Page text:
Symptoms predict COVID seriousness

Dry cough, fever, shortness of breath, fatigue – all have been identified as known COVID-19 symptoms.

Add to that list headaches, loss of smell (anosmia), muscle pain, sore throat, hoarseness and new symptoms that seem to be discovered each week.

But a new study has found that no one symptom is indicative of having COVID-19; rather, symptoms come in six different ‘clusters’ and these clusters may be used to predict the seriousness of cases and the resulting necessary treatments.

This includes which patients are more at risk and would most likely need respiratory support.

Researchers analysed data from more than 2600 COVID-19 positive patients in the US, the UK and Sweden and who had regularly logged their symptoms on the Zoe COVID symptom tracker in March and April.

They identified six clusters of symptoms:

Cluster 1 (‘flulike’ with no fever)
Headache, loss of smell, muscle pains, cough, sore throat, chest pain, no fever

Cluster 2 (‘flulike’ with fever)
Headache, loss of smell, cough, sore throat, hoarseness, fever, loss of appetite

Cluster 3 (gastrointestinal)
Headache, loss of smell, loss of appetite, diarrhoea, sore throat, chest pain, no cough

Cluster 4 (severe level one, fatigue)
Headache, loss of smell, cough, fever, hoarseness, chest pain, fatigue

Cluster 5 (severe level two, confusion)
Headache, loss of smell, loss of appetite, cough, fever, hoarseness, sore throat, chest pain, fatigue, confusion, muscle pain

Cluster 6 (severe level three, abdominal and respiratory)
Headache, loss of smell, loss of appetite, cough, fever, hoarseness, sore throat, chest pain, fatigue, confusion, muscle pain, shortness of breath, diarrhoea, abdominal pain

According to a statement on the Zoe app, continuous cough, fever and loss of smell are considered the three key symptoms of COVID-19.

However, analysis shows that people also experience symptoms such as headaches, muscle pains, fatigue, diarrhoea, confusion, loss of appetite, shortness of breath and more.

“The progression and outcomes also vary significantly between people, ranging from mild flu-like symptoms or a simple rash to severe or fatal disease,” says a Zoe app statement.

Patients with clusters six (19.8 per cent), five (9.9 per cent) and four (8.6 per cent) were most likely to require respiratory supports from ventilators or supplemental oxygen.

Cluster one patients (1.5 per cent) were the least likely to need breathing support, followed by cluster three (3.3 per cent) and cluster two (4.4 per cent).

The authors hope the findings could help health professionals monitor at-risk patients, help them plan the required medical resources days before they are required and better manage available resources overall.

“This study helps us to see the different ways COVID can present. It alerts us to symptoms which are particularly worrying in the first few days if someone has a positive test – like confusion, abdominal symptoms and severe fatigue. More importantly, if we did start to monitor the symptoms in the first five days, we could get help to those who are on a more severe disease path earlier, and perhaps prevent them getting really sick,” study co-author Claire Steves told Yahoo Life.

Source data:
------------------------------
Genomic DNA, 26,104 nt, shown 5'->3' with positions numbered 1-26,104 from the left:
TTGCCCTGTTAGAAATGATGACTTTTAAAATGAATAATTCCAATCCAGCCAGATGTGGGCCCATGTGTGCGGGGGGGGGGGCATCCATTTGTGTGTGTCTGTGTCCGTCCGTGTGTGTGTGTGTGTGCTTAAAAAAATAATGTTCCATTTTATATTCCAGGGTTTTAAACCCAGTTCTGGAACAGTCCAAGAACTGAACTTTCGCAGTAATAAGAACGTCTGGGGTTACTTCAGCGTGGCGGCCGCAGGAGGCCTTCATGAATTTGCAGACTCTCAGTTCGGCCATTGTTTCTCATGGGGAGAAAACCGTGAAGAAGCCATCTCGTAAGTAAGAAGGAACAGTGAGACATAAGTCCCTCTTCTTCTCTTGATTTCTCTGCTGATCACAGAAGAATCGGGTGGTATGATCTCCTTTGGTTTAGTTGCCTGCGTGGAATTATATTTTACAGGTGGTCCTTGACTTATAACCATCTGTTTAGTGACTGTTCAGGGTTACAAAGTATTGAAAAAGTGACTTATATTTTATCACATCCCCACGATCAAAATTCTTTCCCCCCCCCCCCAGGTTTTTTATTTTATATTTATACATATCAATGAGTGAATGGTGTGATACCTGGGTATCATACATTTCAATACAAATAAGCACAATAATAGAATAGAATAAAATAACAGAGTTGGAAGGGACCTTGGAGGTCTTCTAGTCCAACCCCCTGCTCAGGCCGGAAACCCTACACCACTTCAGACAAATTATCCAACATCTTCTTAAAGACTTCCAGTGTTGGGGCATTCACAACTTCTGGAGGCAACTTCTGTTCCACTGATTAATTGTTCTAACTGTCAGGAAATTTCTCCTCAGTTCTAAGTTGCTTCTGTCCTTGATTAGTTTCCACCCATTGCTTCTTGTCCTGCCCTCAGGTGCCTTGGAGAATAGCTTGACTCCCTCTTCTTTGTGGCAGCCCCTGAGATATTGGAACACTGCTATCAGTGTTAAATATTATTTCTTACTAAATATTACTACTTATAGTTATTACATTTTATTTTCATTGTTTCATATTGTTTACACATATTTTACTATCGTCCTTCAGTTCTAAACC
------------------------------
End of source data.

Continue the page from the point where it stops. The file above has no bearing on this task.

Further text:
The study has been hailed as a potential game-changer.

“This is the first instance I’ve seen where actual symptoms are correlated with disease severity,” said Linda Anegawa, an internist with virtual primary care platform PlushCare.

“While further research is needed, identifying the six clusters now can start to help doctors risk-stratify patients they are seeing and allocate resources toward those patients who are felt more likely to be severely affected. This is critical since resources are scarce and doctors are spread thin, especially in surge areas.”

The ability to identify clusters that correspond with symptoms “may help patients seek care earlier if they find their symptoms put them into one of the high-risk” categories”, she added.

While the research identifies the patients that may require intensive care, it should also set patients with mild cases at ease, says pulmonary and critical care specialist at the Ohio State University Wexner Medical Center, Matthew Exline.

“A lot of patients, when they’re told they have COVID, there’s obviously a lot of anxiety. Appropriately, we focus on what’s the worst-case scenario – the dangers if you end up on a ventilator, things like that.

“But knowing you’re in a low-risk cluster could help ease that anxiety. Doctors being able to say, ‘Hey, a lot of people with your type of symptoms end up not needing much help’ is reassuring to patients and is very helpful.”

Both researchers admit concern about trying to group patients in clusters, adding that some patients can fluctuate between “multiple symptom clusters or have characteristics of multiple clusters.”

However, both believe the research is helpful and could save lives.

“One of the things that’s really a challenge with COVID research is [that scientists have] so many questions and there’s just a finite number of people to try to answer those questions. By asking willing people to enter their symptoms as it’s happening, you can get a lot of data,” said Mr Exline.

Anegawa agrees.

“In this era where virtual medicine is rapidly growing, health apps are a great way to help patients gather data for their telemedicine visits. In the future, I anticipate apps helping to screen patients with symptoms, again to save time and resources,” she said.

Would you be more likely to use a health tracking app if you knew it could help doctors assess your COVID-19 symptoms?

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